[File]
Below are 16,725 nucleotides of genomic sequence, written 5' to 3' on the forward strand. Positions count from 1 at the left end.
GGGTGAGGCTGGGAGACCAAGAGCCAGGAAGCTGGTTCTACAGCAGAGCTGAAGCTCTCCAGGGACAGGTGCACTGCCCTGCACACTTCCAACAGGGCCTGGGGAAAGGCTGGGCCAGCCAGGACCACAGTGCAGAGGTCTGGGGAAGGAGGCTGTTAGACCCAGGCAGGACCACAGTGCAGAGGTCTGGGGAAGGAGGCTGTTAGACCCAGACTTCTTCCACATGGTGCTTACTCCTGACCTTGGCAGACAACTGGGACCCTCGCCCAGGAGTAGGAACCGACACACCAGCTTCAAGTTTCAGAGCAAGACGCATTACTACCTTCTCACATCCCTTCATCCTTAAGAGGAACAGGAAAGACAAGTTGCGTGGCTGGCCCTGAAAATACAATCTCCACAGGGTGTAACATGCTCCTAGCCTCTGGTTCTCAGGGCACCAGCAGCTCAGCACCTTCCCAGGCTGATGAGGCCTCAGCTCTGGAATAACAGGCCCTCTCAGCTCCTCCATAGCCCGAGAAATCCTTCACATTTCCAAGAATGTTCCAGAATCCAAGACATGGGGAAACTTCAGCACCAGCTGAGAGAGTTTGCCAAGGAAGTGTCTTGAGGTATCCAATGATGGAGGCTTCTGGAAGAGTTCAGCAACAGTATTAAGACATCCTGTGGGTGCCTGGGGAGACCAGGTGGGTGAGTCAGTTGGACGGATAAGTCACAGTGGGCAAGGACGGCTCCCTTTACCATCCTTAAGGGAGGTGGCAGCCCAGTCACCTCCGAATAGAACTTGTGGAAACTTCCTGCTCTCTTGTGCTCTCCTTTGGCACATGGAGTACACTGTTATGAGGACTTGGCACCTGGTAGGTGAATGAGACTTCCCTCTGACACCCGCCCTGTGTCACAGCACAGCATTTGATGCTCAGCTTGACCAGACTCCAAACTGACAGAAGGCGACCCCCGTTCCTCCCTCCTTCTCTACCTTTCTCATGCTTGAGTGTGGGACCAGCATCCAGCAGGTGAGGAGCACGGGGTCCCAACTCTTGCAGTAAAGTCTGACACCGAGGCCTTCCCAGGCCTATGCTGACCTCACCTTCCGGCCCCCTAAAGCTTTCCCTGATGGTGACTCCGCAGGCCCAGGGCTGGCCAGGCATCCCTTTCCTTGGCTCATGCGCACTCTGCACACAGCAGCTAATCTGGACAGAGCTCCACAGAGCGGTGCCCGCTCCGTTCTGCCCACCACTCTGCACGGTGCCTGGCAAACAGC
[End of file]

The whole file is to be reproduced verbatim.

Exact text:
Below are 16,725 nucleotides of genomic sequence, written 5' to 3' on the forward strand. Positions count from 1 at the left end.
GGGTGAGGCTGGGAGACCAAGAGCCAGGAAGCTGGTTCTACAGCAGAGCTGAAGCTCTCCAGGGACAGGTGCACTGCCCTGCACACTTCCAACAGGGCCTGGGGAAAGGCTGGGCCAGCCAGGACCACAGTGCAGAGGTCTGGGGAAGGAGGCTGTTAGACCCAGGCAGGACCACAGTGCAGAGGTCTGGGGAAGGAGGCTGTTAGACCCAGACTTCTTCCACATGGTGCTTACTCCTGACCTTGGCAGACAACTGGGACCCTCGCCCAGGAGTAGGAACCGACACACCAGCTTCAAGTTTCAGAGCAAGACGCATTACTACCTTCTCACATCCCTTCATCCTTAAGAGGAACAGGAAAGACAAGTTGCGTGGCTGGCCCTGAAAATACAATCTCCACAGGGTGTAACATGCTCCTAGCCTCTGGTTCTCAGGGCACCAGCAGCTCAGCACCTTCCCAGGCTGATGAGGCCTCAGCTCTGGAATAACAGGCCCTCTCAGCTCCTCCATAGCCCGAGAAATCCTTCACATTTCCAAGAATGTTCCAGAATCCAAGACATGGGGAAACTTCAGCACCAGCTGAGAGAGTTTGCCAAGGAAGTGTCTTGAGGTATCCAATGATGGAGGCTTCTGGAAGAGTTCAGCAACAGTATTAAGACATCCTGTGGGTGCCTGGGGAGACCAGGTGGGTGAGTCAGTTGGACGGATAAGTCACAGTGGGCAAGGACGGCTCCCTTTACCATCCTTAAGGGAGGTGGCAGCCCAGTCACCTCCGAATAGAACTTGTGGAAACTTCCTGCTCTCTTGTGCTCTCCTTTGGCACATGGAGTACACTGTTATGAGGACTTGGCACCTGGTAGGTGAATGAGACTTCCCTCTGACACCCGCCCTGTGTCACAGCACAGCATTTGATGCTCAGCTTGACCAGACTCCAAACTGACAGAAGGCGACCCCCGTTCCTCCCTCCTTCTCTACCTTTCTCATGCTTGAGTGTGGGACCAGCATCCAGCAGGTGAGGAGCACGGGGTCCCAACTCTTGCAGTAAAGTCTGACACCGAGGCCTTCCCAGGCCTATGCTGACCTCACCTTCCGGCCCCCTAAAGCTTTCCCTGATGGTGACTCCGCAGGCCCAGGGCTGGCCAGGCATCCCTTTCCTTGGCTCATGCGCACTCTGCACACAGCAGCTAATCTGGACAGAGCTCCACAGAGCGGTGCCCGCTCCGTTCTGCCCACCACTCTGCACGGTGCCTGGCAAACAGC